Written by: Lois Kennedy
Directed by: Mac Carter
Cast: Jacki Weaver, Liana Liberato, Harrison Gilbertson
The Asher family has just moved into a new house—the famous site of “the Morello curse.” The previous tenants all died except for the mother, Dr. Janet Morello, who has finally decided it’s a good idea to sell the house. In typical horror movie fashion, buying a cheap murder house is a bad idea. The place is swarming with angry Morellos, a crying baby ghost, and also a demon that even the ghosts are afraid of. The middle Asher child, eighteen-year-old Evan, falls hard for his neighbor Sam, who’d rather hang out in the murder house than at home with her abusive dad. A romance ensues, and Sam convinces Evan to try to communicate with the ghosts of the Morellos. Unfortunately, this act strengthens their hold on the world of the living, and making friends with them is not an option.
In many ways, Haunt is a typical haunted house movie with lots of familiar elements and clichés, like Sam’s ghost attack in the shower. Then there’s the box that allows the ghosts to speak, which is straight out of White Noise. Since it’s not the focal point of the movie it seems a bit out of place as well. However, the filmmakers utilize it for some pretty eerie moments. The voices are twisted and distorted, and while most of the time it’s not easy to understand what they’re saying (subtitles are mighty helpful for these scenes), the menace is clear.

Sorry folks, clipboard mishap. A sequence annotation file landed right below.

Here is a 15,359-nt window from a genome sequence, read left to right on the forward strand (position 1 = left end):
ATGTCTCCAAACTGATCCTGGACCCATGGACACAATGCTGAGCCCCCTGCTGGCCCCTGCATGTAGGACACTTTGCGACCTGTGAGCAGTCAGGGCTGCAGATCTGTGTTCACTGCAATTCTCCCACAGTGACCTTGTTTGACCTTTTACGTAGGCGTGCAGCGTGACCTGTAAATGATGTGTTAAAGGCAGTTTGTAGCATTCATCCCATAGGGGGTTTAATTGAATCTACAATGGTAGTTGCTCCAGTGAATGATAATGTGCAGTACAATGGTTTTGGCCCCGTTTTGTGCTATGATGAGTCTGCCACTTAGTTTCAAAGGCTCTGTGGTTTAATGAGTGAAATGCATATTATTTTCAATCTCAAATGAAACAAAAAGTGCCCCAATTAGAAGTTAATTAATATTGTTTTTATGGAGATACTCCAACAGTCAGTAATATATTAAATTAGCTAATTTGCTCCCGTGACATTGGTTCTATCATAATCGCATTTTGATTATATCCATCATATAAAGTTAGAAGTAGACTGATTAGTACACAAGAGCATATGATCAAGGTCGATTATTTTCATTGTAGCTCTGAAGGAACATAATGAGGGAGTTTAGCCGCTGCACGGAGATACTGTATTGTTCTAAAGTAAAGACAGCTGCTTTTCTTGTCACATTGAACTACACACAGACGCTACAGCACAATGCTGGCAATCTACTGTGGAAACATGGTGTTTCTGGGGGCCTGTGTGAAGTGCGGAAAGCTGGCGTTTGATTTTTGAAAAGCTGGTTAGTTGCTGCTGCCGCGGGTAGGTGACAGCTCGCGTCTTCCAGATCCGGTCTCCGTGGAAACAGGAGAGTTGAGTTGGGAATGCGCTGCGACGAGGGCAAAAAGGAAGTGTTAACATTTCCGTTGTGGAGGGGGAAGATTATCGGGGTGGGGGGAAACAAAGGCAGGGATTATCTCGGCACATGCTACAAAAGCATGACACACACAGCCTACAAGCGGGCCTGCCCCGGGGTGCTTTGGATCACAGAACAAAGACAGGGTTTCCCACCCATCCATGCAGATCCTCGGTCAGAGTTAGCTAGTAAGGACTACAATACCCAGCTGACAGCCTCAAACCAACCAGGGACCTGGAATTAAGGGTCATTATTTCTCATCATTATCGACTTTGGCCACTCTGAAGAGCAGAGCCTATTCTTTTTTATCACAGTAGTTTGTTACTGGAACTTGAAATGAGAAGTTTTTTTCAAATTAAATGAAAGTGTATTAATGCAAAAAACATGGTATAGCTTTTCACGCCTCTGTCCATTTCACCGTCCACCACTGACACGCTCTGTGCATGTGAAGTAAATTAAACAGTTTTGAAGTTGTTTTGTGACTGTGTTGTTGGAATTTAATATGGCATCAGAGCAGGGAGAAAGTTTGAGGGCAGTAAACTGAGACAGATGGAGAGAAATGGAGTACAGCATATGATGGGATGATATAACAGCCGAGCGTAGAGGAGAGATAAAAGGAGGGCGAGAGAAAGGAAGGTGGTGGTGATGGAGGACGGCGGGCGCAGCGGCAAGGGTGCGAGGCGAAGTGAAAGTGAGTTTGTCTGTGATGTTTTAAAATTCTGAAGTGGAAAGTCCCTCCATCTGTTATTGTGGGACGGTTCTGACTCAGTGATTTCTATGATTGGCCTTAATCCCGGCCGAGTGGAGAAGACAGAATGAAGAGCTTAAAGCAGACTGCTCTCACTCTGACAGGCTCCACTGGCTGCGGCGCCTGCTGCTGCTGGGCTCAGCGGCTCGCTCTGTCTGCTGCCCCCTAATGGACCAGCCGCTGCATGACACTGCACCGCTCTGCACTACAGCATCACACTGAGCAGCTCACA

Haunt is also quite predictable. The first time I watched it I guessed half of the twists, and the second time I kicked myself for not guessing all of them. But the predictability doesn’t lessen the creepiness. There’s a decent amount of intensity in certain scenes, for example the opening when Mr. Morello uses the ghost box thingy to talk to his kids—for the last time. The filmmakers don’t rely too much on “boo” scares, and the ones they use are effective. (Except the shower scene; everyone knows the shower means doom in a horror movie.)
Where Haunt really shines is the performances. Harrison Gilbertson is moving as the selfless but naïve Evan. Liana Liberato is compelling as Sam, who’s jaded yet vulnerable. Kasia Kowalczyk is properly scary as the demon. (And she’s actually a woman, going against the trend of men playing female villains like in Darkness Falls, Mama, and The Conjuring.) But my favorite is Jacki Weaver as Janet Morello. Having known her as the kindly aunt (and only sane person) in Stoker, I was riveted by her turn as a woman whose mild façade crumbles to dangerous instability. Her voiceover at the end of the movie is chilling. Even if I hated the movie (which I didn’t), her presence alone is enough to recommend it. Give it a look if you’re in the mood for something familiar yet disturbing.